🔴 C Raja Mohan writes: Beijing’s aggressive regional policies are driving many countries that were hopeful of deeper ties with China towards the US.
One of the many consequences of China’s assertive posture in Asia has been the emergence of geopolitical coalitions to limit the prospects for Beijing’s regional dominance. Two new coalitions that have got a lot of political attention are the Quadrilateral framework involving Australia, India, Japan and the US, and the AUKUS, which brings together Australia, the United Kingdom and the United States.
Until recently, China was quite contemptuous of the new political formations. It had compared the Quad to “seafoam” that is here now but gone in a second. China’s dismissive attitude has now yielded place to denunciation. In Beijing’s diplomatic lexicon, Quad and AUKUS are “small cliques”. “Small cliques” are not new to international politics; nor is China unfamiliar with them. You could argue that forums such as RIC and BRICS — the former brings together Russia, India and China and the latter has, in addition, Brazil and South Africa — are “small cliques”. Hypocrisy is endemic in international life. “My cliques are great — they are about promoting a ‘multipolar world’ — but your cliques are dangerous because they threaten regional security”. Where you stand depends on where you sit.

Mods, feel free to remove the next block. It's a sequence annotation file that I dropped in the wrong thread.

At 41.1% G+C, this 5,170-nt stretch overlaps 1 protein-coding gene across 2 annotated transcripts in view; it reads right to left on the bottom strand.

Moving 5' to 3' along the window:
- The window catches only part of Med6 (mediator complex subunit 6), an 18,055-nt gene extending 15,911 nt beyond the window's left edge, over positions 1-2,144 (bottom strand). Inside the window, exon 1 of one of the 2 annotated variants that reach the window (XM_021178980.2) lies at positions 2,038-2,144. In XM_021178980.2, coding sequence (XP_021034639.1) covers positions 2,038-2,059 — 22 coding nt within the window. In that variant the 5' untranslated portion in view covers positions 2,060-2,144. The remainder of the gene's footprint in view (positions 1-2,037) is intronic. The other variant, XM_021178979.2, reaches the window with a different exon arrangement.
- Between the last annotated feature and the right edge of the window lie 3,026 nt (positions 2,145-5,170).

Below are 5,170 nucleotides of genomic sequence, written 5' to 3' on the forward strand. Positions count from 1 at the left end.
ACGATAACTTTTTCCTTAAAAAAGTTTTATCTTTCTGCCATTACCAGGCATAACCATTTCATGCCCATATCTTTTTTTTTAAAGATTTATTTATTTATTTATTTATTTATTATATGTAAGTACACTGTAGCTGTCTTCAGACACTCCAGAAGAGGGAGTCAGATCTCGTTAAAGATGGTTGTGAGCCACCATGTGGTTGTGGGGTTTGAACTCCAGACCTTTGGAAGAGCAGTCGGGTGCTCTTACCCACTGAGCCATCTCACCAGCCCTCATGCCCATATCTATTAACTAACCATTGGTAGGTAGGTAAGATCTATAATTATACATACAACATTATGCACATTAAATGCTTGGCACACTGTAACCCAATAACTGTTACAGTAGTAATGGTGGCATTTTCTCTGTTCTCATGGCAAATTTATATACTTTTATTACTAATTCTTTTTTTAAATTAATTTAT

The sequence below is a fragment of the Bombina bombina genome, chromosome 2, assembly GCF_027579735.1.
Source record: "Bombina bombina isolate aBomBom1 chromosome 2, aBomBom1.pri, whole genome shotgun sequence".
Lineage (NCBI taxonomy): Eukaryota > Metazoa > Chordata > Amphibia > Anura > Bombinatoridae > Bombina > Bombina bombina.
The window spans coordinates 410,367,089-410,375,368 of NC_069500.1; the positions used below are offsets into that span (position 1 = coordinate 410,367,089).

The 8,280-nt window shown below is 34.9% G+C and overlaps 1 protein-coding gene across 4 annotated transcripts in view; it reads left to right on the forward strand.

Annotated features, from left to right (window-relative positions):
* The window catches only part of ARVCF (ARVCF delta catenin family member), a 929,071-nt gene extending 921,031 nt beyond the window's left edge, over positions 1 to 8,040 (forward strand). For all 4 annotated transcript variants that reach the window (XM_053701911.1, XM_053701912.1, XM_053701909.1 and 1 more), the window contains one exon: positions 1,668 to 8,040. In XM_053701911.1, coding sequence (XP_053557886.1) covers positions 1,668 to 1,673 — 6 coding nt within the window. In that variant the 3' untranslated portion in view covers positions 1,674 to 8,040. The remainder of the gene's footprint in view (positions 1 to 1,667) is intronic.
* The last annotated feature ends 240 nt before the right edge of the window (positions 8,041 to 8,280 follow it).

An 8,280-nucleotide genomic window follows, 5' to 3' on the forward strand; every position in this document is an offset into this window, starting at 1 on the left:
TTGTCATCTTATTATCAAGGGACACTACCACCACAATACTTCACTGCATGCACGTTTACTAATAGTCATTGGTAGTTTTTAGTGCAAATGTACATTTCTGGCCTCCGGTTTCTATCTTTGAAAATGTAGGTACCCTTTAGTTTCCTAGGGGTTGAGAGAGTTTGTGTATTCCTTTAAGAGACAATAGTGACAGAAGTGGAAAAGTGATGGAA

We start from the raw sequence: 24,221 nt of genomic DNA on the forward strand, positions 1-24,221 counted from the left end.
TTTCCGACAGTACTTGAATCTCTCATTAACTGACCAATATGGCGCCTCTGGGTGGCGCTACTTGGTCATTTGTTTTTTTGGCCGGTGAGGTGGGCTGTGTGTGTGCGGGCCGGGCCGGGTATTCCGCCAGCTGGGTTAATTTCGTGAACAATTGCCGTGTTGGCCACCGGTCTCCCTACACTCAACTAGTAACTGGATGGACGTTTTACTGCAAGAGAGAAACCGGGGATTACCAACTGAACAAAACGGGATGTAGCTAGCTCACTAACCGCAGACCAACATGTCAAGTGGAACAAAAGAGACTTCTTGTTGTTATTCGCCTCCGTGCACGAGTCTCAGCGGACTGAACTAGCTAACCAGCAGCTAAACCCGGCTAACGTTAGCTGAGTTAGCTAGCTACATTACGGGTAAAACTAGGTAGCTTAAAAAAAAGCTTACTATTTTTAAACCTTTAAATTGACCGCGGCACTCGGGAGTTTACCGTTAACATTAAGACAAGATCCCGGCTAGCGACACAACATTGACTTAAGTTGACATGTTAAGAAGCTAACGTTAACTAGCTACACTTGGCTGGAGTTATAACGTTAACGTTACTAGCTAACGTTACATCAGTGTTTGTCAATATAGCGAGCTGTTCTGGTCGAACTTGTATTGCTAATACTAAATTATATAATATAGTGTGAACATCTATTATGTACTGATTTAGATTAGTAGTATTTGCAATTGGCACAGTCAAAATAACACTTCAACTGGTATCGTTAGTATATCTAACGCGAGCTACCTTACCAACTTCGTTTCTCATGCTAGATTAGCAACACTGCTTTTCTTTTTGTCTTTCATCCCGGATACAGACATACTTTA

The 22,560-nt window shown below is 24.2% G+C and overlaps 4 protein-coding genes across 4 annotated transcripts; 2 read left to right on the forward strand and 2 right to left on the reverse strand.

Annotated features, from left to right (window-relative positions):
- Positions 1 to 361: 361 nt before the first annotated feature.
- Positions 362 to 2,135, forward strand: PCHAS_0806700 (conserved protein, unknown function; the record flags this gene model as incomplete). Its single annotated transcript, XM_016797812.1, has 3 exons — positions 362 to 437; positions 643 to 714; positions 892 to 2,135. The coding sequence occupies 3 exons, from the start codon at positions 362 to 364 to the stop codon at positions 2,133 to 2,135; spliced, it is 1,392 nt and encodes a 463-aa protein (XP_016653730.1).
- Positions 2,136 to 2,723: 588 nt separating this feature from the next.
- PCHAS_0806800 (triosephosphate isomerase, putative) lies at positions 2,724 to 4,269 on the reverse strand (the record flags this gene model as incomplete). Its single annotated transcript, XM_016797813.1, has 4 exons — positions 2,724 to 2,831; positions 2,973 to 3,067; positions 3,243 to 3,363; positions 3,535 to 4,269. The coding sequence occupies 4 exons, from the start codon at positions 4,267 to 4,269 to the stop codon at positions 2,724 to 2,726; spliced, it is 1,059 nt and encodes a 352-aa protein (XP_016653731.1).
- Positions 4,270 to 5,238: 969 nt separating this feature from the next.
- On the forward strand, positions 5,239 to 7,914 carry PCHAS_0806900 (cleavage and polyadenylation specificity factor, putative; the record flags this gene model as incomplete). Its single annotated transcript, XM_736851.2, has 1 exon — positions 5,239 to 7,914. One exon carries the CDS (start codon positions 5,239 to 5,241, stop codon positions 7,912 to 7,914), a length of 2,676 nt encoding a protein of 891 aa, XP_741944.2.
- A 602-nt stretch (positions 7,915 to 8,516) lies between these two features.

Two big factors are behind China’s rethinking. One was the surprising emergence of American domestic political consensus on challenging China. Beijing was convinced that President Joe Biden would reverse his predecessor’s confrontation with China. Beijing believed that Donald Trump was an exception to the longstanding US policy of deeper economic integration with China and sustained political engagement. But Biden has simply reinforced Trump’s strategy. China is perhaps the only issue that cuts across the deepening political divide in the US. That brings us to the second big factor.
Trump thought that alliances are a burden on US taxpayers and relentlessly trashed long-standing allies in Europe and Asia. Biden, in contrast, has made alliances a critical element of his China strategy. The idea was to create “situations of strength” vis-a-vis China by rebuilding US alliances and developing new coalitions.
In Asia, the Biden administration moved quickly to strengthen the traditional security ties with its allies in northeast Asia — Japan and South Korea. It also elevated the Quad to the leaders-level within weeks after Biden took charge and had a physical summit in Washington six months later. It also announced the AUKUS. Not only has Washington backed the British aspirations to regain a security role in Asia, but also encouraged the Europeans to focus on the China question and contribute to Indo-Pacific security. Biden travelled to Europe in June this year to revitalise the North Atlantic Treaty Organisation.